Direct ToF method works by scanning the scene with pulses of invisible infrared laser light. The light reflected by the objects in the scene is analyzed to measure the distance.

The distance from the dToF camera to the object can be measured by computing the time period taken by the pulse of light from the emitter to reach the object in the scene and then back again. For this, the dToF camera uses a sensing pixel called a Single Photon Avalanche Diode (SPAD) The SPAD can detect the sudden spike in photons when the pulse of light is reflected back from the object. This way, it keeps track of the intervals of the photon spike and measures the time.

dToF cameras are usually low-resolution. The advantages of dToF sensors are that they are compact and are inexpensive. dToF cameras are ideal for applications which does not require high-resolution and real-time performance.

Let us look into the details of LiDAR, a dToF technology that uses infrared laser beams for measuring distances.


LiDAR (Light Detection and Ranging) cameras use a laser emitter to project a raster light pattern on the scene being recorded and scan it back and forth.

The camera sensor records the time period it takes for the pulse of light to reach the object and reflect back to itself. This enables the LiDAR system to measure the distance to the object that reflected light based on the speed of light.

LiDAR sensors can be used to build up a 3D map of the area being recorded. These sensors can scan the scene to produce a single frame of data based on the distance measured and the direction of the light being directed. These capture frames will have data points in hundreds or even thousands. Once the LiDAR system completes the scan, it generates a point cloud based on the position of the acquired points. One added advantage of LiDAR systems is that they can be used in continuous streaming mode.

Various LiDAR systems are used for different applications. Since LiDAR systems use a collimated and focused laser beam to scan the area in a target, they prove effective even at long ranges. Low-power LiDAR sensors are also available and can be used for depth sensing in short ranges. They can also be used in varied lighting conditions but are sensitive to ambient light in outdoor lighting.

LiDAR sensors usually use infrared lasers in one of two wavelengths: 905 nanometers and 1550 nanometers. The shorter wavelength lasers are less likely to be absorbed by water in the atmosphere and are more useful for long-range surveying. In comparison, the longer wavelength infrared lasers can be used in eye-safe applications like robots operating around humans.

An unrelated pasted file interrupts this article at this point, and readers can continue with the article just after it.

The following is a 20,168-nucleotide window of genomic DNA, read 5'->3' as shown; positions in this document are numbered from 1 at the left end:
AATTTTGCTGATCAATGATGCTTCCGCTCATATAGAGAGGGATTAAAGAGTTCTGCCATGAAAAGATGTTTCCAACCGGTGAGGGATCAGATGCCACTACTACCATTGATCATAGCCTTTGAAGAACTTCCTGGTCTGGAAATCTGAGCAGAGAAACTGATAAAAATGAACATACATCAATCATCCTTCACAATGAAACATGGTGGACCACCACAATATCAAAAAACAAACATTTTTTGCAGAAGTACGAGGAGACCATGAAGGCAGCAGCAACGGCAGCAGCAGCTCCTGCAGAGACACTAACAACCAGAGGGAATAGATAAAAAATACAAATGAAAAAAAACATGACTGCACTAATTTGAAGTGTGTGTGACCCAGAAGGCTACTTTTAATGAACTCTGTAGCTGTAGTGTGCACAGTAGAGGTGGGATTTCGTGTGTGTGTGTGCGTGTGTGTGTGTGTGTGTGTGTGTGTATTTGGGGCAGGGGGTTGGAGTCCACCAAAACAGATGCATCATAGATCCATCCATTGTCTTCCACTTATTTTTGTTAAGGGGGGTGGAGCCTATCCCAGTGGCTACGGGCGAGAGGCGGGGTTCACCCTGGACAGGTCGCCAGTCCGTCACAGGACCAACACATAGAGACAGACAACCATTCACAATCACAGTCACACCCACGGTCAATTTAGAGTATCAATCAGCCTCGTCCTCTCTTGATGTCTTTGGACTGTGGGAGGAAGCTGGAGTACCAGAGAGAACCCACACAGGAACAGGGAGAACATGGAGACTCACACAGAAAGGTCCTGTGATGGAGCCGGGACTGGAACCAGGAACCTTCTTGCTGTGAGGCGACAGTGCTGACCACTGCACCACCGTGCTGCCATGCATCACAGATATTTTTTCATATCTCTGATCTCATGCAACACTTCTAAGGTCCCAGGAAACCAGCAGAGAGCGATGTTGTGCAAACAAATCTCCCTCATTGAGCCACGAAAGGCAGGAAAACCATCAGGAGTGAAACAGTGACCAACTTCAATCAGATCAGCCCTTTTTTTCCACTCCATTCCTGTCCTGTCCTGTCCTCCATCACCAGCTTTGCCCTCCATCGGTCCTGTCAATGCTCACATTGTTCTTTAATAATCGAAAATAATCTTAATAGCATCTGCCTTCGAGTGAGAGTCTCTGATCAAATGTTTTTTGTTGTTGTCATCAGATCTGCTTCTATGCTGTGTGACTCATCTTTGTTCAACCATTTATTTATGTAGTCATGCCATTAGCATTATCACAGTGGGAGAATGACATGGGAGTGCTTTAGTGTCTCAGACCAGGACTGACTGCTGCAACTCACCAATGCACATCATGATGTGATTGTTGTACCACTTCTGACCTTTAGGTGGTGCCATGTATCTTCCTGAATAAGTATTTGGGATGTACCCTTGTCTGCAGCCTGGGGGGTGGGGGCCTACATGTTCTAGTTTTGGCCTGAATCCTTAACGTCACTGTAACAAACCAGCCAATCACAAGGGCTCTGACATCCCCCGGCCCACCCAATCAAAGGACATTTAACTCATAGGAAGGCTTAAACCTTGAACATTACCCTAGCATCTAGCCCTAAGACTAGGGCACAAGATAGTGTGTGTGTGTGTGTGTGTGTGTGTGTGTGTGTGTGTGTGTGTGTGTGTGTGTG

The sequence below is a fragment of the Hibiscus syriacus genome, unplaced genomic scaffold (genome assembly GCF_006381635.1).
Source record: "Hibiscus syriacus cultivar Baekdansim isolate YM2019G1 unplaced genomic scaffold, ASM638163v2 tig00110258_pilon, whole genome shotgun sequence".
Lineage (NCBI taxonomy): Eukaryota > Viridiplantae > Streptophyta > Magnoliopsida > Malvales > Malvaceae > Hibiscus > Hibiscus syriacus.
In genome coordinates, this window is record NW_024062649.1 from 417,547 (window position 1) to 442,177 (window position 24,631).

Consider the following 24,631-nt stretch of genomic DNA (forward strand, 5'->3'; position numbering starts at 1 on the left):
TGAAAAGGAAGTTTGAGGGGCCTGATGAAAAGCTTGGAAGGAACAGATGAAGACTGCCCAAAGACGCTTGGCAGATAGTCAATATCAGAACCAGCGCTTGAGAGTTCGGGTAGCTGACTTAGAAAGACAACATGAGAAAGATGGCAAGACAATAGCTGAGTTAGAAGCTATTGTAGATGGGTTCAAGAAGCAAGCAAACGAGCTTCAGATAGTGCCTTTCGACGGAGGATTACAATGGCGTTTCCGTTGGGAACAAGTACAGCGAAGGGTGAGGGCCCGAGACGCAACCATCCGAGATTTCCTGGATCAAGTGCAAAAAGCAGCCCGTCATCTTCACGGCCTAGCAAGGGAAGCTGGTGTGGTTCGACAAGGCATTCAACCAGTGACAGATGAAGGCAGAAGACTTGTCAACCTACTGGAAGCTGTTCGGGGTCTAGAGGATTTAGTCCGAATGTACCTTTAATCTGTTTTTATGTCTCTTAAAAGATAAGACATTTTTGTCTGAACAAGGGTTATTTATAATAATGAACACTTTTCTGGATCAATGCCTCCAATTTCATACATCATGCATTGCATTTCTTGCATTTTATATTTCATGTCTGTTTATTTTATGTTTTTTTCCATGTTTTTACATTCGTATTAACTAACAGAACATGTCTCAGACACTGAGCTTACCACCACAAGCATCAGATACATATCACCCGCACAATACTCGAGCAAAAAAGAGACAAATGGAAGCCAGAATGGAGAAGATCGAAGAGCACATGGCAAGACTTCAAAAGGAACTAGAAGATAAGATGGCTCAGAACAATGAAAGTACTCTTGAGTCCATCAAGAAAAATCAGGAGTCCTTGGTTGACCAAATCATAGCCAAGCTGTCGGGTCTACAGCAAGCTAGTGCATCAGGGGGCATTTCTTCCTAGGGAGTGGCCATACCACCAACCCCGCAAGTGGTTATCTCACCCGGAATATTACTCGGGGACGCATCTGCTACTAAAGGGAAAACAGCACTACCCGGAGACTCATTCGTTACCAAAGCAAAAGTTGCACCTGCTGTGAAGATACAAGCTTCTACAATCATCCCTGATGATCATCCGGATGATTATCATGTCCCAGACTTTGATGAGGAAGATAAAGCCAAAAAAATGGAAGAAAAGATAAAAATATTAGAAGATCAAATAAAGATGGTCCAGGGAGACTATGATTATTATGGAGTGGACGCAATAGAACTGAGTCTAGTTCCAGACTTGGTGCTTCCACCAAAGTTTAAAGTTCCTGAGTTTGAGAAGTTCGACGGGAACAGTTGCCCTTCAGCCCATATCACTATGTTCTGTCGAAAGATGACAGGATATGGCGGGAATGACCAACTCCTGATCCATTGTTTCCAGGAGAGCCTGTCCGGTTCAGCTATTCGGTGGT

Indirect Time of Flight (iToF)

Indirect Time of Flight (iToF) cameras illuminate the entire scene using diffuse infrared laser light with the help of multiple emitters. This illumination is done in a series of modulated laser pulses. The light is continuously modulated by pulsing the laser emitters at a high frequency.

In iToF, the time interval between each pulse of light isn’t measured directly, as in the case of dToF. The iToF camera records and compares the phase shift of the waveform, which gets recorded in the sensor pixel. A comparison is made between each pixel on how much the waveform is phase-shifted, by which the distance to the point in the scene can be calculated.

With iToF cameras, the distance to all points in the scene can be determined with a single shot.

If you are interested in knowing more about how a time-of-flight camera works:
Read: What is a ToF sensor? What are the key components of a ToF camera?
Read: How Time-of-Flight (ToF) compares with other 3D depth mapping technologies

Structured light camera

A structured light-based depth-sensing camera uses a laser/LED light source to project light patterns (mostly a striped one) onto the target object. Based on the distortions obtained, the distance to the object can be calculated. A structured light 3D scanner is often used to reconstruct the 3D model of an object.

Structured light cameras are for applications such as 3D scanning and modeling, quality control and inspection, biometric authentication, cultural heritage preservation, retail, and e-commerce, etc.

Comparison Between the Depth Sensing Technologies

All the 3D depth mapping cameras we discussed above come with their own pros and cons. The choice of camera used will entirely depend on the specifics of your end application. It is always recommended that you get the help of an imaging expert like e-con Systems to guide you through the camera evaluation and integration process.

The technologies can be analyzed using ten different parameters. A detailed comparison is given in the below table: